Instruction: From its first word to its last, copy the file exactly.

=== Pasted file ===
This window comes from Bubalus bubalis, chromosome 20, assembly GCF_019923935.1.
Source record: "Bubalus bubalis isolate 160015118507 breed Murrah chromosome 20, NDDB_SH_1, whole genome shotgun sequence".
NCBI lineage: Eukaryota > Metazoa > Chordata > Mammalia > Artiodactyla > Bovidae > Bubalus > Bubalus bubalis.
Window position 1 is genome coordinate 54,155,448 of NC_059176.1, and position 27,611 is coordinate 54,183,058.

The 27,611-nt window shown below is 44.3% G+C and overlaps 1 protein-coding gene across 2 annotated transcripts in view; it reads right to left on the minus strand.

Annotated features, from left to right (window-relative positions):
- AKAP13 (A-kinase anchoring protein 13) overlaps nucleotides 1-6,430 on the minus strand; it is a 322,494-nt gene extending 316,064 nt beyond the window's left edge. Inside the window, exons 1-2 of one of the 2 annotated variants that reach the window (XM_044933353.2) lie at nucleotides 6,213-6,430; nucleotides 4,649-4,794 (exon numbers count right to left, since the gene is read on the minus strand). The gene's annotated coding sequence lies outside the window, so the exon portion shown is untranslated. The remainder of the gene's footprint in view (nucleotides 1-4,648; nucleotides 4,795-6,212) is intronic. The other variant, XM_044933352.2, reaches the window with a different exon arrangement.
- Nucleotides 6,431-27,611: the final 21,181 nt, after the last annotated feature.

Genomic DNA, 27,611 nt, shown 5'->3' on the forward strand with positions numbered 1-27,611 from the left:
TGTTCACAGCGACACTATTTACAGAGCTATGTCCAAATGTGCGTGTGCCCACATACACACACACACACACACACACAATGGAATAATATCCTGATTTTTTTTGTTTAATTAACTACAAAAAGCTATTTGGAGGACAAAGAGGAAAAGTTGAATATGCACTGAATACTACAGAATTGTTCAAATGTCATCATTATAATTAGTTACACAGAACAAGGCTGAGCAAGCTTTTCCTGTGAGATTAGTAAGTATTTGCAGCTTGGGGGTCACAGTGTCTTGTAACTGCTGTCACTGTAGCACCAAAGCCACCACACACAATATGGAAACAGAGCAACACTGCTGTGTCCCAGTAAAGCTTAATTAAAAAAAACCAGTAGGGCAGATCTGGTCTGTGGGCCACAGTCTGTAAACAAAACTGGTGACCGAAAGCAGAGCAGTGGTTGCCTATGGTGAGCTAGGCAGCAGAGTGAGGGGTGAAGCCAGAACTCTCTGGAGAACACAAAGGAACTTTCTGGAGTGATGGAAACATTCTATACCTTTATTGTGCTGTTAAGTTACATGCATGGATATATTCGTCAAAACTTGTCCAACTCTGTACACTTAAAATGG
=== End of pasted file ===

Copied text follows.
This window comes from Bubalus bubalis, chromosome 20, assembly GCF_019923935.1.
Source record: "Bubalus bubalis isolate 160015118507 breed Murrah chromosome 20, NDDB_SH_1, whole genome shotgun sequence".
NCBI lineage: Eukaryota > Metazoa > Chordata > Mammalia > Artiodactyla > Bovidae > Bubalus > Bubalus bubalis.
Window position 1 is genome coordinate 54,155,448 of NC_059176.1, and position 27,611 is coordinate 54,183,058.

The 27,611-nt window shown below is 44.3% G+C and overlaps 1 protein-coding gene across 2 annotated transcripts in view; it reads right to left on the minus strand.

Annotated features, from left to right (window-relative positions):
- AKAP13 (A-kinase anchoring protein 13) overlaps nucleotides 1-6,430 on the minus strand; it is a 322,494-nt gene extending 316,064 nt beyond the window's left edge. Inside the window, exons 1-2 of one of the 2 annotated variants that reach the window (XM_044933353.2) lie at nucleotides 6,213-6,430; nucleotides 4,649-4,794 (exon numbers count right to left, since the gene is read on the minus strand). The gene's annotated coding sequence lies outside the window, so the exon portion shown is untranslated. The remainder of the gene's footprint in view (nucleotides 1-4,648; nucleotides 4,795-6,212) is intronic. The other variant, XM_044933352.2, reaches the window with a different exon arrangement.
- Nucleotides 6,431-27,611: the final 21,181 nt, after the last annotated feature.

Genomic DNA, 27,611 nt, shown 5'->3' on the forward strand with positions numbered 1-27,611 from the left:
TGTTCACAGCGACACTATTTACAGAGCTATGTCCAAATGTGCGTGTGCCCACATACACACACACACACACACACACAATGGAATAATATCCTGATTTTTTTTGTTTAATTAACTACAAAAAGCTATTTGGAGGACAAAGAGGAAAAGTTGAATATGCACTGAATACTACAGAATTGTTCAAATGTCATCATTATAATTAGTTACACAGAACAAGGCTGAGCAAGCTTTTCCTGTGAGATTAGTAAGTATTTGCAGCTTGGGGGTCACAGTGTCTTGTAACTGCTGTCACTGTAGCACCAAAGCCACCACACACAATATGGAAACAGAGCAACACTGCTGTGTCCCAGTAAAGCTTAATTAAAAAAAACCAGTAGGGCAGATCTGGTCTGTGGGCCACAGTCTGTAAACAAAACTGGTGACCGAAAGCAGAGCAGTGGTTGCCTATGGTGAGCTAGGCAGCAGAGTGAGGGGTGAAGCCAGAACTCTCTGGAGAACACAAAGGAACTTTCTGGAGTGATGGAAACATTCTATACCTTTATTGTGCTGTTAAGTTACATGCATGGATATATTCGTCAAAACTTGTCCAACTCTGTACACTTAAAATGG